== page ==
The clergy immediately, began building a crude chapel to house the Madonna, later the King of Spain ordered that a chapel be built on the site, which soon became a shrine. Over the centuries, members of the ruling class donated elaborate garments for the statue, including a headdress containing thirty thousand jewels. It is believed that Christopher Columbus prayed here before making his first voyage to the New world, where he named a West Indian island Guadeloupe in honor of the Virgin. + (This article was taken from ‘Miracles of Mary’ by Michael S. Durham).
SECOND: There is the story of CHRISTOPHER COLUMBUS.
This great man and his crew went to Holy Mass where they all received Holy Communion at the hands of Padre Juan Perez. Columbus renamed his flag ship ‘Santa Maria’ – (Holy Mary). The other ships were called ‘Pinta’ (Paint) and ‘Nina’ (Girl). If we put the names together we see the prophesy to be fulfilled in 1531 at Guadalupe, Mexico, ‘Holy Mary Paints Girl.’
Notice in the previous article that Our Lady said: ‘the many miracles She would work on sea as well as land’, well the renaming the flag ship to Santa Maria was a prophetic event which in the next article is fulfilled in the Tilma.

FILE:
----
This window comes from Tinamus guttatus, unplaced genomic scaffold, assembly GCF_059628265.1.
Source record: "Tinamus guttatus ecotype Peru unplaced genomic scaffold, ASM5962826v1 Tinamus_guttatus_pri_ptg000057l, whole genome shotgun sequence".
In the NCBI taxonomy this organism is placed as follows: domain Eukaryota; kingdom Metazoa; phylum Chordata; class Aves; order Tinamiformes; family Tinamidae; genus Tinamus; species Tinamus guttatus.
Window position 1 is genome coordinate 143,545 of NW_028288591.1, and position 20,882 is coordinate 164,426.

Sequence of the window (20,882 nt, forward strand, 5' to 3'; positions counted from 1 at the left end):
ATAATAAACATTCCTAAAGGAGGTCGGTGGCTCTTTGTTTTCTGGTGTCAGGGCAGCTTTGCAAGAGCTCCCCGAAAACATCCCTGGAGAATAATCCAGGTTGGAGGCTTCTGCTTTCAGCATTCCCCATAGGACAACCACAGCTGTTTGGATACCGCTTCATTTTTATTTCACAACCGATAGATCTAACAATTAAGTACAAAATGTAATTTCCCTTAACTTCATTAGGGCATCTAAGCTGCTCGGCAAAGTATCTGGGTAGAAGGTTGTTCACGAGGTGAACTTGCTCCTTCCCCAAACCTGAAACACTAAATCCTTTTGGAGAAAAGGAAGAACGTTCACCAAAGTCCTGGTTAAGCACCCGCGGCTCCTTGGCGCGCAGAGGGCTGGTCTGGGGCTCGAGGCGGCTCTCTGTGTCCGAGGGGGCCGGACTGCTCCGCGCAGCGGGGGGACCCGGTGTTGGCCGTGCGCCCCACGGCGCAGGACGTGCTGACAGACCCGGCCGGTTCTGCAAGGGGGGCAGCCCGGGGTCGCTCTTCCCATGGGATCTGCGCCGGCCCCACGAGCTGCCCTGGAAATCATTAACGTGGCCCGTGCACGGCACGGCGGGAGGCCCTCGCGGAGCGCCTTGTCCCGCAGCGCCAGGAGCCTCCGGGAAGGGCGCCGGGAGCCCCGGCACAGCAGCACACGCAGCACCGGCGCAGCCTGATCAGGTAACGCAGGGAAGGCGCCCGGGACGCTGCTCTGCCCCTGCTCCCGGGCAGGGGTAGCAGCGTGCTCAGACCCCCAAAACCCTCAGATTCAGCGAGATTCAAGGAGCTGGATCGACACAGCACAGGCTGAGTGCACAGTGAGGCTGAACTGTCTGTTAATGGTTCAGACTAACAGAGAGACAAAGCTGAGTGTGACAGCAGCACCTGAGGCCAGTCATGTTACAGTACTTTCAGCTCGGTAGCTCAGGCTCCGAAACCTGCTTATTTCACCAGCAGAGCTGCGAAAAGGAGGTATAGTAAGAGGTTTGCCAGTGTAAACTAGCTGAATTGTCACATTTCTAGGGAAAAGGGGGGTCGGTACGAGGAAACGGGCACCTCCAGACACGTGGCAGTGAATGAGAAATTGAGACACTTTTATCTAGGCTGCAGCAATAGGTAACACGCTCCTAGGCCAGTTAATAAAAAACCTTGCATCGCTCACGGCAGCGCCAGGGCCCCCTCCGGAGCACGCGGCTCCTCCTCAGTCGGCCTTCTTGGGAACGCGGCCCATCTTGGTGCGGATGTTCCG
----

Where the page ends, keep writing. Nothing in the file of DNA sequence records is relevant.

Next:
THIRD: Again – Our Lady of Guadalupe, this time in Mexico, 1531.
It was the Heavenly sounds something like a choir of songbirds, most unusual for a cold winter day that brought the Mexican peasant Juan Diego to a sudden stop as he ran over a hill called Tepeyac. The date was Saturday December 9, 1531.
Then he heard a woman’s voice of incomparable sweetness calling him from above: “Juan, Juan Diego, Juanito, Juan Dieguito.” Climbing to the top of the rock-strewn hill, Juan beheld a beautiful Mexican girl, “radiant as the sun, emerging from a golden cloud of light.” She spoke to him in his native dialect, “Juan, smallest and dearest of my little children, where were you going?” After Juan explained that he was on his way to the town of Tlaltelolco to hear Mass and receive religious instruction, the young woman identified herself: “I am the ever Virgin Mary, Mother of the true God Who gives life and maintains it in existence.”